Many Wolves supporters will have fond memories of Sylvan Ebanks-Blake twisting and turning against Charlton Athletic before firing an unstoppable bullet into the top corner from a tight angle.
But the striker admits he takes extra satisfaction from the first of his two goals, rather than the more famous second, which proceeded Karl Henry’s far post finish to secure a last-gasp 3-2 win at the Valley back in March 2008.
In the latest episode of Wolves’ new podcast series My Golden Game, Ebanks-Blake speaks to host Mikey Burrows about the most unforgettable fixture in his first season wearing gold and black, in which he scored Wolves’ goal of the season, and helped him earn his first Championship Golden Boot award.
On why win at the Valley is his golden game
“I’m not the type of person for self-accolades. For me it’s the team that comes first. But on the odd occasion, you have to relive some of the best personal moments that you have, and this is one of those occasions.
“It was my birthday weekend, so that’s the priority! No, but it was an early evening kick-off, live on Sky, and it’s just a game that really sticks out in my mind, and a lot of the fans remember it too. It’s fun memories.”
On the build-up to the match
“I’d not long joined the club, so it was a mixed team of experienced players and some good young players who were coming through from all different leagues throughout the country, but we had some real good characters.
“You could see what Mick was trying to do in terms of that young and hungry ethos that eventually got us promoted.
“If I cast my memory back personally to that time, I was in a zone. I was fearless about what I could bring to the team. I knew we had some really good players and a good management team behind us.
“I didn’t feel the pressure personally there, others in the team may have viewed it differently, but for me was just about getting out there, another game to get three points and put a few goals in.”
On the satisfaction in his first goal
“I’ve said this a lot of times, I say I prefer the first goal, but the first goal gives me more satisfaction because it’s something that I worked on from a very young age on the training ground, day in, day out.
“To see it come off on the big stage, which is where you want to do it, gives me that personal satisfaction that practice makes perfect.
“Looking back at that goal, it really gave me a lot of satisfaction. It was left foot and it was what I proud myself on, one or two touches in and around the box, get my shots of quickly and give the keeper no chance – and that goal was that. A proper striker’s goal.”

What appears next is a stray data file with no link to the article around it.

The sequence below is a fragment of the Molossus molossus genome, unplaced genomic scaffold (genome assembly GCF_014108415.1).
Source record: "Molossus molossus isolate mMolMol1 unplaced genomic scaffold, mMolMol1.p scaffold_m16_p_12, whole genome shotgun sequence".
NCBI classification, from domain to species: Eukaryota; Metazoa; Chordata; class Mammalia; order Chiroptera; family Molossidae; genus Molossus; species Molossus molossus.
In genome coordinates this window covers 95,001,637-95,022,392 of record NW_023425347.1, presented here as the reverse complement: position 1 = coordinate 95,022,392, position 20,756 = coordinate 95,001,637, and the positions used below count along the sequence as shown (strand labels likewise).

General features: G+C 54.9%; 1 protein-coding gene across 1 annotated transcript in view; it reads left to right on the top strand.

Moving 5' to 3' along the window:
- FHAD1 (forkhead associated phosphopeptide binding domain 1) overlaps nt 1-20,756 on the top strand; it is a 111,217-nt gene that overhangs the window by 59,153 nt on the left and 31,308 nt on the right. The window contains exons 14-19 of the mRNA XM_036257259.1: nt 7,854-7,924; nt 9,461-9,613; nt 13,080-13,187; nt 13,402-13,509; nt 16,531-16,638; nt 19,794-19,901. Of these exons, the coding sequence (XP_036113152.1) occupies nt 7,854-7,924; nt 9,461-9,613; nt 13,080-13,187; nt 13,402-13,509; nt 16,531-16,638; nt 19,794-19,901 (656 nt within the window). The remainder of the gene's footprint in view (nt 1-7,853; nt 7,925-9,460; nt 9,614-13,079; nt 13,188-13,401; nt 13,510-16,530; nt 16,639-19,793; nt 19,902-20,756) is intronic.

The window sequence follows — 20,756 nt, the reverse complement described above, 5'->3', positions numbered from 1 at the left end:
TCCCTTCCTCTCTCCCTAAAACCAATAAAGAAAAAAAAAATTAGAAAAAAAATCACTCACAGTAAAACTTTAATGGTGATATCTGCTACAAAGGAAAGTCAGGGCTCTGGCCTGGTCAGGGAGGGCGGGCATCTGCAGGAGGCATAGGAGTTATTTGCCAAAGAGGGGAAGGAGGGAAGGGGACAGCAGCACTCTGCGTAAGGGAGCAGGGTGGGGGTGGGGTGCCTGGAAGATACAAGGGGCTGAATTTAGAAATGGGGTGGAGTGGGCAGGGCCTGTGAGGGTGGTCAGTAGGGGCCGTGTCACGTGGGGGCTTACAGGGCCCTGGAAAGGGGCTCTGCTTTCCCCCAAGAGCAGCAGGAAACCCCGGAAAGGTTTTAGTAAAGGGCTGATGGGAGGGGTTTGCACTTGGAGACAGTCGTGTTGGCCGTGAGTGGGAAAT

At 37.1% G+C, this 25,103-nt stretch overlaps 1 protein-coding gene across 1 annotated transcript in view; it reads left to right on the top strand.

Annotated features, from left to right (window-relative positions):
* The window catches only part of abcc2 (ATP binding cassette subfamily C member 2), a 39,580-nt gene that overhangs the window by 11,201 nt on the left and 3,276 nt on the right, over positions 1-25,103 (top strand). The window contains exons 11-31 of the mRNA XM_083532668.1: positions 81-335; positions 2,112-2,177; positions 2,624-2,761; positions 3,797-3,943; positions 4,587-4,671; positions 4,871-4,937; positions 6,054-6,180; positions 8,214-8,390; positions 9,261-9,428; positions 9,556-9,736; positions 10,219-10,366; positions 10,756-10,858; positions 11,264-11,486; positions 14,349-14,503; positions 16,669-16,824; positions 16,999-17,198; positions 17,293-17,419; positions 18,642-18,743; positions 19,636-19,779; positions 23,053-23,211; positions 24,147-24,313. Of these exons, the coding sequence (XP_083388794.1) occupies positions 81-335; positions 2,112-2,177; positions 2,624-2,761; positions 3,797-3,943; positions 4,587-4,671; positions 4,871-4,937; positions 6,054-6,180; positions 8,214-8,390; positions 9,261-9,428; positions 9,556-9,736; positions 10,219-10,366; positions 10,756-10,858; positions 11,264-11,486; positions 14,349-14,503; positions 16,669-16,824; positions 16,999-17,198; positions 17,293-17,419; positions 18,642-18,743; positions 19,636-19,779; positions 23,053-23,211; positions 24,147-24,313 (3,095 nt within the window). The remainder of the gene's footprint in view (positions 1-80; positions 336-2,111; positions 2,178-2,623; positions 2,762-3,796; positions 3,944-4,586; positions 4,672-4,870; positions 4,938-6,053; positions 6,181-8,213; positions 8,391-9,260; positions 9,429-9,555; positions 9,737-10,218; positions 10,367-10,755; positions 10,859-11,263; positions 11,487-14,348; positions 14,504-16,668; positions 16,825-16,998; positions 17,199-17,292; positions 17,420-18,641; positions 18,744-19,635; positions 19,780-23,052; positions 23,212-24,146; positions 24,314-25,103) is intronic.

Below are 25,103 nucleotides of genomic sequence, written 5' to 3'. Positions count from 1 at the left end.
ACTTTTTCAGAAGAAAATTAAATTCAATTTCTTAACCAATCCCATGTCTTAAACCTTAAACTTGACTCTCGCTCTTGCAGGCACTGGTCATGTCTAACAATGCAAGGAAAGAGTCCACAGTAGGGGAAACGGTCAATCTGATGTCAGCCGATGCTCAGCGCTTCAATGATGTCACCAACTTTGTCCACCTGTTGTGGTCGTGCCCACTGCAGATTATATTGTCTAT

On his outrageous second goal
“It’s not something I’ve ever tried before, it’s not that I was inspired by someone else by watching it, it just happened in one instinctive motion.
“It’s really hard to sort of describe; it’s one of those freak out of body moments where it all happens in one smooth motion.
“To anyone watching from the outside, it looks articulated, planned and carefully crafted. But for me, it was just split-second decisions, it hits the back of the net and it’s euphoria.
“When you look back at it years and years later, it still gives me goose bumps, and you say, ‘Wow, that’s crazy. I can’t believe I’m the individual who did that.’
“Even years later, it was one of those goals that I think most strikers will get in their careers – some strikers may even get a few of them in their career – they get those special goals and they are sort of special out of body moments where you think, ‘Wow, I was in some mood then to be able to pull that off.’ It was a great move.”
On snatching the last-minute victory
“We were conceding late goals and it seemed to be a bad habit, so fair play to Karl to be in that area at that point in the game.
“It was a difficult finish as well. I remember him missing a chance earlier on in the game which was much easier, and he should have scored, but fair play to him for having the energy in that game, the determination and then the finish because it was a tough finish.
“It was a fantastic cross as well from Kevin Kyle because he had to get it between defenders and the goalkeeper, within centimetres. He puts it on a button, but it’s still a difficult finish. Afterwards, everyone was thinking, ‘What was Karl doing there?’
“But fair play to Karl, because it was a difficult finish, and he won us a famous game in Wolves history.”
On the emotions after Henry’s winner
“I was in the dugout which had erupted. We didn’t run down the touchline, but we were in the dugout which just erupted.
“I was obviously buzzing just to win the game, it was my birthday weekend as well, a few of us were staying down, so it just added to the euphoria of the game, the occasion. It is a brilliant memory.”